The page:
Few changes in Supply and Demand

By Doug Tenney, Leist Mercantile 

This past month I had the privilege of attending the Christmas dinner as an alumnus of FarmHouse fraternity at Ohio State University. The students had included numerous professors and even department chairs from CFAES (College of Food, Agricultural, and Environmental Sciences) in attendance. It was exciting to see the relationships among students, professors, and peers, lifelong skills which will carry them far as adults beyond their college days. Maintaining, understanding, and building traditions is always a positive. What an inspiration of hope in the coming year!

The Dec. 8 USDA Supply and Demand Report was boring with few changes. U.S. corn and U.S. wheat exports were each increased 25 million bushels. Brazil’s soybean production was reduced 2 million tons to 161 million tons. That decline was slightly smaller than trade expectations. Argentina soybean production was unchanged at 48 million tons. Brazil’s corn production at 129 million tons and Argentina’s corn production at 55 million tons were both unchanged. 

The Jan. 12 USDA Supply and Demand Report will detail final U..S 2023 corn and soybean production and yields in 2023. That same day, USDA will publish the US Quarterly Grains Stocks as of Dec. 1, 2023. US corn stocks on that date could exceed those of a year ago by 1 billion to 1.2 billion bushels.  

The first week of December brought multiple sales of U.S. grains to China, including soybeans and corn exports switched away from Brazil to the U.S. and going to China. Even wheat exports to China were able to sneak into the picture, offering prospects that U.S. exports could be on the upturn. U.S. corn is the cheapest and most reliable source in the world. Since mid-November, weekly U.S. corn export sales have been above the pace needed to meet USDA export projections.

Look for corn basis in January, as well as the next four months, to be wider than normal by 10 to 20 cents. The fantastic corn yields seen by producers around Ohio are the reason for wide basis levels. In addition, the ugly threat of vomitoxin could easily continue well into the summer months. Its appearance is quickly bringing back bad memories as producers were scrambling from crop year 2020 production to find facilities to take corn. The inconsistencies of finding vomitoxin from load to load in the same bin were most puzzling and frustrating. This year, producers are pushing back on vomitoxin discounts even more than in the past. Don’t be surprised to see some legislative efforts take place in 2024.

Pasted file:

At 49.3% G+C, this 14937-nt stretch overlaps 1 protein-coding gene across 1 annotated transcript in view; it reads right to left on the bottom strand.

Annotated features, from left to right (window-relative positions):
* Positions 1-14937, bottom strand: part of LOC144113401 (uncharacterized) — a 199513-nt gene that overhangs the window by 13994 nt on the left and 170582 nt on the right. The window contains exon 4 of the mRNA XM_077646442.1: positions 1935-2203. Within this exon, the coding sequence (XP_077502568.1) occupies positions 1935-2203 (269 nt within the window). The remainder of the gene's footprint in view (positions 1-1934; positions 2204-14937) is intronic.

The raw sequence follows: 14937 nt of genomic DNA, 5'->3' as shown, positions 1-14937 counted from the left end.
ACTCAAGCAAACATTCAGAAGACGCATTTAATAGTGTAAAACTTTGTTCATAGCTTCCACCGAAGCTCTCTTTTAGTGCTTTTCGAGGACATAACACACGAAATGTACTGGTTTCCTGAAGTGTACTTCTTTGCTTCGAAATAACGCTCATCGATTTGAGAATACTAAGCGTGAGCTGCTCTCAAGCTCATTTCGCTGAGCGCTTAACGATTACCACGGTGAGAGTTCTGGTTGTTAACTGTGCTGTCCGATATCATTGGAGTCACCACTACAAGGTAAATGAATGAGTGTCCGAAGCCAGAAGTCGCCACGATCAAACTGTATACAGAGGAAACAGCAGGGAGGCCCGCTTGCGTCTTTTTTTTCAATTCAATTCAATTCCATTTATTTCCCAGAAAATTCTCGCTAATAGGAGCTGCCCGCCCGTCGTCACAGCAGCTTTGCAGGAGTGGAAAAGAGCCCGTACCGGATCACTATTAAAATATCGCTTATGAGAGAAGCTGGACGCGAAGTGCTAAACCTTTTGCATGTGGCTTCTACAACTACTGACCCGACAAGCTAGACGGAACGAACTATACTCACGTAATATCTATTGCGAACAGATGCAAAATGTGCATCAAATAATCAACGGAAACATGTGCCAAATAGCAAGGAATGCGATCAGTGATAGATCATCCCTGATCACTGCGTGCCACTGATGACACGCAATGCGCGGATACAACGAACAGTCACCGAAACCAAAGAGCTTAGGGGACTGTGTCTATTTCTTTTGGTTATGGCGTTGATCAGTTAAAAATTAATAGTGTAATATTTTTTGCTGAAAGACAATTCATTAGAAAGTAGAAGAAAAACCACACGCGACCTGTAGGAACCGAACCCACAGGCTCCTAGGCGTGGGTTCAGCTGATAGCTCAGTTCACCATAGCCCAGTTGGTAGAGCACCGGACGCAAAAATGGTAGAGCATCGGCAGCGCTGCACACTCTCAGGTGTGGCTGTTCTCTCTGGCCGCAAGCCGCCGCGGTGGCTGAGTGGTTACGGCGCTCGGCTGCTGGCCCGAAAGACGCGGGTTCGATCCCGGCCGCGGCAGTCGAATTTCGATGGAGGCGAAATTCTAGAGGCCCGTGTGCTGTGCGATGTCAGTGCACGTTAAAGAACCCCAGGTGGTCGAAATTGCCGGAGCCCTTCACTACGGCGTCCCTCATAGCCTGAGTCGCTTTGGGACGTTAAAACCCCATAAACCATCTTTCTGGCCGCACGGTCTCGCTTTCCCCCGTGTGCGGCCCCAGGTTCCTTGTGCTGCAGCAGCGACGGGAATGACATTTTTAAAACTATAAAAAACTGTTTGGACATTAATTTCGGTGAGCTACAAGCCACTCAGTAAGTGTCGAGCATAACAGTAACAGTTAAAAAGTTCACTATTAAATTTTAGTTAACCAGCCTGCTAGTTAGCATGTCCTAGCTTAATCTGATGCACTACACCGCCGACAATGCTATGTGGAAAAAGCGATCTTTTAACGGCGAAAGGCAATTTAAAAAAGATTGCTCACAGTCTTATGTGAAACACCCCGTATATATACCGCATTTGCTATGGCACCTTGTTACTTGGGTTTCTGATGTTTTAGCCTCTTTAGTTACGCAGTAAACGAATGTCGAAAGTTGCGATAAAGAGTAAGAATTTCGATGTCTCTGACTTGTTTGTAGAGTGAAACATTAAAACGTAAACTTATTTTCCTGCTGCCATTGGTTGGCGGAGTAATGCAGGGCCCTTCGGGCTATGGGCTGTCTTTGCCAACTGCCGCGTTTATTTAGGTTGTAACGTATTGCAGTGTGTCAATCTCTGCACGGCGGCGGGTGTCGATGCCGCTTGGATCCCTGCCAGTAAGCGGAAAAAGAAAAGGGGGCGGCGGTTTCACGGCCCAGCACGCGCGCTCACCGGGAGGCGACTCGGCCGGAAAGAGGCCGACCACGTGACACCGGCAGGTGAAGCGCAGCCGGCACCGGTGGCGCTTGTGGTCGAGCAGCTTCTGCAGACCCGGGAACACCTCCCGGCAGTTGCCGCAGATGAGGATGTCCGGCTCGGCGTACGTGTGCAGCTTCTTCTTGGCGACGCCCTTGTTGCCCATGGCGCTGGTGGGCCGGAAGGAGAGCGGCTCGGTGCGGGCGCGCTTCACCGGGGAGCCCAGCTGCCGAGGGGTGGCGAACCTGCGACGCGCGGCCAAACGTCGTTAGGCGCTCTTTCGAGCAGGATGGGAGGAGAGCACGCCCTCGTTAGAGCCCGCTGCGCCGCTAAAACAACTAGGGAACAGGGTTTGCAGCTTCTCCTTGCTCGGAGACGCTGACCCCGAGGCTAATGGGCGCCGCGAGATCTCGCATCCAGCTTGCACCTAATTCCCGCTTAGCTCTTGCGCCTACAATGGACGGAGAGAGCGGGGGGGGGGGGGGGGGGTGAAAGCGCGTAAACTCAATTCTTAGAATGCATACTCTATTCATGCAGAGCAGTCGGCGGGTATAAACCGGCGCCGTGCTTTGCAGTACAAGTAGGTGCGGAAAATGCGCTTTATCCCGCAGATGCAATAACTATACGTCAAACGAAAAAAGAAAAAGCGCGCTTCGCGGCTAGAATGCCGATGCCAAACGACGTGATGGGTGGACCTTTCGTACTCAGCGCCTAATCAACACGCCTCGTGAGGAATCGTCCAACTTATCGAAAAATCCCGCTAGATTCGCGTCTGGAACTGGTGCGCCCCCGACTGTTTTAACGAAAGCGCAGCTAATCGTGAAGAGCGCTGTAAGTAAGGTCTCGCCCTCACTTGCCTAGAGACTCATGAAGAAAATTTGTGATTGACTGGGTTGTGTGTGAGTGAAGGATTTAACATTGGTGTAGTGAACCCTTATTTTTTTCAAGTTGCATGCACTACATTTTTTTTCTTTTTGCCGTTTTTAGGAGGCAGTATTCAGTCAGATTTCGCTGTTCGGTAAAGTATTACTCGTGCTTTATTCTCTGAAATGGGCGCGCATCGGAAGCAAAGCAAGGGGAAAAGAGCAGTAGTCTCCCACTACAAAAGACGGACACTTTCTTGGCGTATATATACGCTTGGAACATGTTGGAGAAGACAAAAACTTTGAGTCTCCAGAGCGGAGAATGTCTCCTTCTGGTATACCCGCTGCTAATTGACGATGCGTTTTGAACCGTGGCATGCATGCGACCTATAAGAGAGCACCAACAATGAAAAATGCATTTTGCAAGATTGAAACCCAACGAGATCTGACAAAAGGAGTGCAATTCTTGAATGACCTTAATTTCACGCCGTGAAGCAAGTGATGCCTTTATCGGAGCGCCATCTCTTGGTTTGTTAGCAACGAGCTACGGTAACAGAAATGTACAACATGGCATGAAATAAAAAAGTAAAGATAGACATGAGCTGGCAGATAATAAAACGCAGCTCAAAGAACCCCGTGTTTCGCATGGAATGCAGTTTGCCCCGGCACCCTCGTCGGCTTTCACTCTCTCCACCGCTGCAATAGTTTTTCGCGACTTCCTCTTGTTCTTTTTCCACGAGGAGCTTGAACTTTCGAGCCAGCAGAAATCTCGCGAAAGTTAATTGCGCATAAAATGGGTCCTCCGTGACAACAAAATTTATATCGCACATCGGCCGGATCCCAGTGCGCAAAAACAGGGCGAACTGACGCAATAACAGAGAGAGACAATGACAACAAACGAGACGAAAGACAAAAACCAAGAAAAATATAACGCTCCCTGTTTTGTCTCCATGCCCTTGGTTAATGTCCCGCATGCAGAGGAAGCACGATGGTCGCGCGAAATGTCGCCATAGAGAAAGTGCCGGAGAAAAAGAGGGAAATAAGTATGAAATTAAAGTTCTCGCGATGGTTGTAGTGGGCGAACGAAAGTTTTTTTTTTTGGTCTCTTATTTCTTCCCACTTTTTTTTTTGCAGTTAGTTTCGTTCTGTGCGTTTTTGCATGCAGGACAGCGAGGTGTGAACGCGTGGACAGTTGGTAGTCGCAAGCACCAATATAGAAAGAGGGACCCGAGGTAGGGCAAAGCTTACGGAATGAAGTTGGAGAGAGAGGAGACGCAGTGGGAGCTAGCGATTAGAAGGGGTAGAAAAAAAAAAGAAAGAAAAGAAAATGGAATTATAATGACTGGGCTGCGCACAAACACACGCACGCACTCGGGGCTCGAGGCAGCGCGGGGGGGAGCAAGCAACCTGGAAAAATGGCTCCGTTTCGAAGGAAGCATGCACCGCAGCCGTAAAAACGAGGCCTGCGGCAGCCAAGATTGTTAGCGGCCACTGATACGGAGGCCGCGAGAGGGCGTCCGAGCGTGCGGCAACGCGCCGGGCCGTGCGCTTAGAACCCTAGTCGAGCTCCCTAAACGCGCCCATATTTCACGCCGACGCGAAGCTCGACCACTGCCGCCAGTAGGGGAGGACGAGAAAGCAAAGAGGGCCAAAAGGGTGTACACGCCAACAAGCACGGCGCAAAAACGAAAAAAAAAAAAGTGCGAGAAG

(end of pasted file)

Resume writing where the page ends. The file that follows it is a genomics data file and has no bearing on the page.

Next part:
Crude oil prices have been on the defensive since the Nov. 30 highs for the January NYMEX reached $79.60. OPEC + announced cuts on Nov. 30 of one million barrels per day. This cut was expected as plans were announced months ago to pump less crude oil. The weekly U.S. EIA Energy Report the first week of December detailed U.S. crude oil stocks declined 4.6 million barrels from the previous week. This was a much bigger decline that the expected decline of 1.5 million barrels. Yet, January crude oil was down $2.94, closing at $69.38 on that report day. Closing sharply lower with an unexpected friendly report is a classic bullish failure when bullish news is presented. It will do some damage to those who were expecting $140 in the second quarter of 2024 when crude oil reached $90 late September. 

It is not a shock that two automobile manufacturers, Ford and Mercedes-Benz, have announced plans to reduce their production of electric vehicles (EV). There has been a huge push by the U.S. government for consumers to buy electric vehicles as subsidies were accompanying their purchases. Automobile manufacturers devoted huge capital resources to develop their stable of multiple choices for the consuming public. In addition, those same companies bombarded the consuming public with television commercials the last 18 months touting their EVs. The reason for the cutbacks? Consumers aren’t buying them in the droves which were expected. 

The recent 2023 UN Climate Change Conference at Dubai had many participants from around the world continuing to put a negative spin on coal. It appears the U.S. and Europe want to end coal mining ability forever as they desire to reduce coal powered electricity generation facilities to zero in coming years. It would seem very difficult to push that agenda when at the same time China is opening new coal mines while minting brand new coal powered electricity generation facilities. 

Thought for the day. “An optimist stays up until midnight the see the new year in. A pessimist stays up to make sure the old year leaves.” — Bill Vaughan. 

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